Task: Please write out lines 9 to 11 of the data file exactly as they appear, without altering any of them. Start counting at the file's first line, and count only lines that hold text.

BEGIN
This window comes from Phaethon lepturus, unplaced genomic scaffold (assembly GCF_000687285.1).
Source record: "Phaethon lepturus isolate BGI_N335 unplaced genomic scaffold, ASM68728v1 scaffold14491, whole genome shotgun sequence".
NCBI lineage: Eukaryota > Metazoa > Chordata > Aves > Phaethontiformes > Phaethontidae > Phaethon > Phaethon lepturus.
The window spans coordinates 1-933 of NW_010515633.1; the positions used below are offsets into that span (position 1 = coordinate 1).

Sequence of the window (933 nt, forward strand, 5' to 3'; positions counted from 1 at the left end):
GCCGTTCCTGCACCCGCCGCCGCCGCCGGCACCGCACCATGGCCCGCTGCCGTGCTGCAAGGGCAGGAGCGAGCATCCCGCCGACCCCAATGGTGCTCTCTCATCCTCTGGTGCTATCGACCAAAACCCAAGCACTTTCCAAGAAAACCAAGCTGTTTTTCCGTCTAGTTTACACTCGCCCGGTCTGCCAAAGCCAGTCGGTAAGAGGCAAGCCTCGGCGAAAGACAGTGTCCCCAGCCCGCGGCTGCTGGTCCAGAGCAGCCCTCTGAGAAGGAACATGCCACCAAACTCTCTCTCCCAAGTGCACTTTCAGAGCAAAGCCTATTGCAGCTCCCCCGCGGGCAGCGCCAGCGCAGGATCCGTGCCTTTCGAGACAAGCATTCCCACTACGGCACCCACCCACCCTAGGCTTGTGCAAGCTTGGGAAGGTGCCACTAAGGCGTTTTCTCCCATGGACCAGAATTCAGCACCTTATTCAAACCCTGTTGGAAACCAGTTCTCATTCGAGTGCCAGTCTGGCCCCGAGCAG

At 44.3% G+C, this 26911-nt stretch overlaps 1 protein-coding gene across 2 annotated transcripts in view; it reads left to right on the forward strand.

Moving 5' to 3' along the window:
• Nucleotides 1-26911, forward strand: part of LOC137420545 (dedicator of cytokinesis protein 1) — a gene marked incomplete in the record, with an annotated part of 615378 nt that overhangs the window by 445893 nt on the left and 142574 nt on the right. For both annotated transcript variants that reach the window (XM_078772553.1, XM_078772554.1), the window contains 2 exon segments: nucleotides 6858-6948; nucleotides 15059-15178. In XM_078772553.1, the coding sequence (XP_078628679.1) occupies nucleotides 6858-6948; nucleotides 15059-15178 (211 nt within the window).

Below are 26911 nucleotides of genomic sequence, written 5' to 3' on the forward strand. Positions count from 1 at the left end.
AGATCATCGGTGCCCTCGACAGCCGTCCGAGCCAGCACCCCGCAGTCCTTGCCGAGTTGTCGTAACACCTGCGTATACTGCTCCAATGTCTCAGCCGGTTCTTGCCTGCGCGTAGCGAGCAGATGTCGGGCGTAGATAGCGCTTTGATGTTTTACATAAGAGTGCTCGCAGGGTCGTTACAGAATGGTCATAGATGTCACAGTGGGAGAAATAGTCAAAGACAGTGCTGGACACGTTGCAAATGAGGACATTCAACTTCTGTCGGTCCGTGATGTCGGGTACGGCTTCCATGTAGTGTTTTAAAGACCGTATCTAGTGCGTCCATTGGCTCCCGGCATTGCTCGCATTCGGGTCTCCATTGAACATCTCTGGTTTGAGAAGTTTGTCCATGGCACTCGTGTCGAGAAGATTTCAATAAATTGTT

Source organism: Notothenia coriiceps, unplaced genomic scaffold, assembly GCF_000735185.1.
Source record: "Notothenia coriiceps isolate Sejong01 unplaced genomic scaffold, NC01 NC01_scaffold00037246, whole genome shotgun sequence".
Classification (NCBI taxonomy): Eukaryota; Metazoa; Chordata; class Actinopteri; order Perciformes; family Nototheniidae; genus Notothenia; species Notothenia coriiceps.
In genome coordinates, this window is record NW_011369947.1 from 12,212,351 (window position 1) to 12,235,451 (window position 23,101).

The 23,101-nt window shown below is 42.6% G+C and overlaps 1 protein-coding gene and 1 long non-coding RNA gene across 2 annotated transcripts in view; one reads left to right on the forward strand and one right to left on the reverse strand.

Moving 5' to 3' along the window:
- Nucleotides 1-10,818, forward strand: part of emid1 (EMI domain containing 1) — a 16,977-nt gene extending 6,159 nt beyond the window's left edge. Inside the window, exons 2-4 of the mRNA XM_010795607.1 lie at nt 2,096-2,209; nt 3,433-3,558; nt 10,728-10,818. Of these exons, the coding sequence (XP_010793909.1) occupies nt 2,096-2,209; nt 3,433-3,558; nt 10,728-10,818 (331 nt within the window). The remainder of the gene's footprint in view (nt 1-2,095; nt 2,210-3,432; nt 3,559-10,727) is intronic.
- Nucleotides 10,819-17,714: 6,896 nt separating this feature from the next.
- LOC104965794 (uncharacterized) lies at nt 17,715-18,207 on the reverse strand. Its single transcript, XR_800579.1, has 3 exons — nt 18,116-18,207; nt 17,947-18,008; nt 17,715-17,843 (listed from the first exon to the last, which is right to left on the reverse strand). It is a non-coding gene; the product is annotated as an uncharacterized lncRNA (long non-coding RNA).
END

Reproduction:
• Nucleotides 1-26911, forward strand: part of LOC137420545 (dedicator of cytokinesis protein 1) — a gene marked incomplete in the record, with an annotated part of 615378 nt that overhangs the window by 445893 nt on the left and 142574 nt on the right. For both annotated transcript variants that reach the window (XM_078772553.1, XM_078772554.1), the window contains 2 exon segments: nucleotides 6858-6948; nucleotides 15059-15178. In XM_078772553.1, the coding sequence (XP_078628679.1) occupies nucleotides 6858-6948; nucleotides 15059-15178 (211 nt within the window).

Below are 26911 nucleotides of genomic sequence, written 5' to 3' on the forward strand. Positions count from 1 at the left end.
AGATCATCGGTGCCCTCGACAGCCGTCCGAGCCAGCACCCCGCAGTCCTTGCCGAGTTGTCGTAACACCTGCGTATACTGCTCCAATGTCTCAGCCGGTTCTTGCCTGCGCGTAGCGAGCAGATGTCGGGCGTAGATAGCGCTTTGATGTTTTACATAAGAGTGCTCGCAGGGTCGTTACAGAATGGTCATAGATGTCACAGTGGGAGAAATAGTCAAAGACAGTGCTGGACACGTTGCAAATGAGGACATTCAACTTCTGTCGGTCCGTGATGTCGGGTACGGCTTCCATGTAGTGTTTTAAAGACCGTATCTAGTGCGTCCATTGGCTCCCGGCATTGCTCGCATTCGGGTCTCCATTGAACATCTCTGGTTTGAGAAGTTTGTCCATGGCACTCGTGTCGAGAAGATTTCAATAAATTGTT